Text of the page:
The lack of support is clear through U of T’s graduation rates — in 2020–2021, 77.1 per cent of U of T students graduated in six years — and which lag significantly behind similarly ranked public universities like the University of Michigan, which had a graduation rate of about 93 per cent for the same cohort and the same time frame. I believe the school’s policies allow for this to continue. 

When taking leaves of absence, U of T requires international students to submit formal requests with clearly defined reasons. The school is much more flexible with domestic students, to a concerning degree, stating that “All Faculty of Arts & Science students in good academic standing or on academic probation may take a voluntary leave from studies without formal authorization.”

If a student is struggling with financial or mental health issues, or the stresses of commuting, and decides to take a period of time off from school — or a permanent withdrawal that begins as temporary — U of T seems to make no effort to follow up or look after the student as domestic students don’t require specific documentation or approval to take a voluntary leave.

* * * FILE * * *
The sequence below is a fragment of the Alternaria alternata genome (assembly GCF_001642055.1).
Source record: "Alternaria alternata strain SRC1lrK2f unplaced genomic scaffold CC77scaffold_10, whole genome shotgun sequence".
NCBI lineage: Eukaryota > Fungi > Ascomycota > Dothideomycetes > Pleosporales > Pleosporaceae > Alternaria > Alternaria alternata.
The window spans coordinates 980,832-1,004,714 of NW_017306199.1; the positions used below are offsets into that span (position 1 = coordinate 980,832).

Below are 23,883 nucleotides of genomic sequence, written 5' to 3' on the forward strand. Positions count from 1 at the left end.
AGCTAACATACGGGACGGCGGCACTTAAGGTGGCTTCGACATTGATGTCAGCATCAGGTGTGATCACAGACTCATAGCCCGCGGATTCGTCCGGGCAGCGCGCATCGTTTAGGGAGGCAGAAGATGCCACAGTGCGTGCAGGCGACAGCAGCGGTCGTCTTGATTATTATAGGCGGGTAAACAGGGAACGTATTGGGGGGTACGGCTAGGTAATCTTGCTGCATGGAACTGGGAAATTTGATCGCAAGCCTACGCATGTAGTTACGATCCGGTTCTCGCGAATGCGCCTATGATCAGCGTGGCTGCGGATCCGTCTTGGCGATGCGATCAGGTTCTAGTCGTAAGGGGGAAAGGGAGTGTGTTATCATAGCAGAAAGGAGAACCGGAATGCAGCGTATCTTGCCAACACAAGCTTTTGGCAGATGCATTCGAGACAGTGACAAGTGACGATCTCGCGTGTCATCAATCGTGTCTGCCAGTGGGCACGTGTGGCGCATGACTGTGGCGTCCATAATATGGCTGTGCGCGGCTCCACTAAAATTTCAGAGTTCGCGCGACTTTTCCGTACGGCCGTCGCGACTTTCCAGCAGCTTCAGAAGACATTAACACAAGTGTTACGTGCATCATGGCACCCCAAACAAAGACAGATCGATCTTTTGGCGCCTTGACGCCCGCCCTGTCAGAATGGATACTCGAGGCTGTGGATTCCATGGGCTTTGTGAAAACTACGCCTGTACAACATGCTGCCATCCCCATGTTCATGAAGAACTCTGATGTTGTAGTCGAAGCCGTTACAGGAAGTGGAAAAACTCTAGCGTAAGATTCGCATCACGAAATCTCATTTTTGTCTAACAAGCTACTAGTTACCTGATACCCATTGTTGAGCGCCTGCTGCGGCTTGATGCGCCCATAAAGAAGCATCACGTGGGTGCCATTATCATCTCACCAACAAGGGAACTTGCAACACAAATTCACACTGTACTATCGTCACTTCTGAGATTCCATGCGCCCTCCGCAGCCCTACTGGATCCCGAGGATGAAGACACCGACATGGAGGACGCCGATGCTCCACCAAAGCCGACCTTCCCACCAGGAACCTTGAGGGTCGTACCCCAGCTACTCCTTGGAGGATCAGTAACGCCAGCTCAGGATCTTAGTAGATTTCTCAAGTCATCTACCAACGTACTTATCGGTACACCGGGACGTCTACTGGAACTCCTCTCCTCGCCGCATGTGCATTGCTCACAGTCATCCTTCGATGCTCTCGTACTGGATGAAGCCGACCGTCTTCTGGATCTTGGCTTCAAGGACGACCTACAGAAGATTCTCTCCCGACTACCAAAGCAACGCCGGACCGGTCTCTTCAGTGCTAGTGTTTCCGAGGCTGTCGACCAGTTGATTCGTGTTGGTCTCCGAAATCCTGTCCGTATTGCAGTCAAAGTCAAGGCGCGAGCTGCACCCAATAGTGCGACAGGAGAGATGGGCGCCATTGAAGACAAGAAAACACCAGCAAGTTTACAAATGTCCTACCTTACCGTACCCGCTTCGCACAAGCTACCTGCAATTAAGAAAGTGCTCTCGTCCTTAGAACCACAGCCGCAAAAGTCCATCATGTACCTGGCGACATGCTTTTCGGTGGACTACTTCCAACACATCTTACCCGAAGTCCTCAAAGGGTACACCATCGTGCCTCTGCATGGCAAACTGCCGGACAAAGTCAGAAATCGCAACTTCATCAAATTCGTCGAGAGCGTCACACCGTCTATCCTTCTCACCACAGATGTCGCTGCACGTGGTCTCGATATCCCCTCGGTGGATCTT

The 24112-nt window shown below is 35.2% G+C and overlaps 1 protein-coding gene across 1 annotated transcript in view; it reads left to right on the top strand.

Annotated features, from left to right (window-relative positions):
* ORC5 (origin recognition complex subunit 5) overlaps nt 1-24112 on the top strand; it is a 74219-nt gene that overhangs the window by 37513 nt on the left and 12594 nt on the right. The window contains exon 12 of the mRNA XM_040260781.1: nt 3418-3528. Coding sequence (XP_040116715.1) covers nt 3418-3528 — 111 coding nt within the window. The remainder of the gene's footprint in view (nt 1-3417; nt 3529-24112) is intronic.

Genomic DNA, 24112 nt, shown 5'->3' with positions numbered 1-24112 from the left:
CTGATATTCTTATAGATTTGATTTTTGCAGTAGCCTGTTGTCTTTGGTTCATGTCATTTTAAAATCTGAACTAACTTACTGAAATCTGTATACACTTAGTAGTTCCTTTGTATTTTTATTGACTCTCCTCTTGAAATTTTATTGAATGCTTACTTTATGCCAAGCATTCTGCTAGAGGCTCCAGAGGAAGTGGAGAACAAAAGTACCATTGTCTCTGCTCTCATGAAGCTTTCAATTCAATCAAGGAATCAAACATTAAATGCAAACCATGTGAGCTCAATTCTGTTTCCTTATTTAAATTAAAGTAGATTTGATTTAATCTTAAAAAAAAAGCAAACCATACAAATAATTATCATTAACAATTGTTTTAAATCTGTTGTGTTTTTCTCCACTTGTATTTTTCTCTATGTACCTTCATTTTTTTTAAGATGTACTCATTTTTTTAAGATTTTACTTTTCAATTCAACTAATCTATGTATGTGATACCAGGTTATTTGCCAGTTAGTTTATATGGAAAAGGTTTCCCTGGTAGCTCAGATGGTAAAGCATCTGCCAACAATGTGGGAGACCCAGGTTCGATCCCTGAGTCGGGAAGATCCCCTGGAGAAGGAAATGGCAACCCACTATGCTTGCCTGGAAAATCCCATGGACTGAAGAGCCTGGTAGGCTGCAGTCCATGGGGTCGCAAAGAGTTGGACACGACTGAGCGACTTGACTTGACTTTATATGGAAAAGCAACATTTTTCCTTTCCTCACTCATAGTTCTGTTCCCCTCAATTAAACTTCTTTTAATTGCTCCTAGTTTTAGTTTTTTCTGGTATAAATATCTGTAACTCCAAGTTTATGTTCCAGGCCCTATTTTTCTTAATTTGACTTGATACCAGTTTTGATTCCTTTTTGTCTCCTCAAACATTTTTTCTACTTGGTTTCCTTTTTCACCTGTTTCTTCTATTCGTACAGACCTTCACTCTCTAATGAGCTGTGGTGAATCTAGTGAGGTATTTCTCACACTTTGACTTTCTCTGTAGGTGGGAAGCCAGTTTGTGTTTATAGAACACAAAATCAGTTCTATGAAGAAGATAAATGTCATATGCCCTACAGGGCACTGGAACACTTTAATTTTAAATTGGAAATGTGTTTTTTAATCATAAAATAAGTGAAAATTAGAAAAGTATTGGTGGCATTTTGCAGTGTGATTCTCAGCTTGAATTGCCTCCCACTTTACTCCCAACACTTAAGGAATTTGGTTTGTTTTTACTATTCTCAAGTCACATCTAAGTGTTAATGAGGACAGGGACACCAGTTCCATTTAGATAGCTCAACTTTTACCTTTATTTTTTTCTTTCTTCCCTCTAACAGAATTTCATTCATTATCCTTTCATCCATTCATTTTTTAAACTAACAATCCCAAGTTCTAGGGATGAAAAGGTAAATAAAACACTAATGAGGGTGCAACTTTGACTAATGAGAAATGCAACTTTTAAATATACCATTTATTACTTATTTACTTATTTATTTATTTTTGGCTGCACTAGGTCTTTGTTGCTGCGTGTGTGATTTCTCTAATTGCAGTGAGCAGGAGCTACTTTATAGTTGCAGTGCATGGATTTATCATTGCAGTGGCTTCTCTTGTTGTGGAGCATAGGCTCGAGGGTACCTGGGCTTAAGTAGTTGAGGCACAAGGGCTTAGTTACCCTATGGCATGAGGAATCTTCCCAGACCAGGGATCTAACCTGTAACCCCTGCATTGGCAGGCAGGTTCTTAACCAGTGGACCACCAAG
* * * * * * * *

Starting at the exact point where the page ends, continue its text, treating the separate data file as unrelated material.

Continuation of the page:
Students who are struggling most and would benefit the most from the university’s resources are also those who may be least likely to reach out. Mental health conditions are highly comorbid — that is, they occur together. With the prevalence of social anxiety and the negative motivational effects of depression, struggling students, especially our commuters who also experience the extra burdens of travel, may likely have a difficult time reaching out. 

I believe that a simple, auto-approved form declaring a purpose for a leave of absence would not only be valuable data for a research university like U of T but also allow for better-targeted outreach for student well-being. U of T would have information that would enable it to reach out to students who are struggling the most, those who are least likely to reach out, and those who may benefit from the university’s resources. This would be a marginal effort that may save many university careers.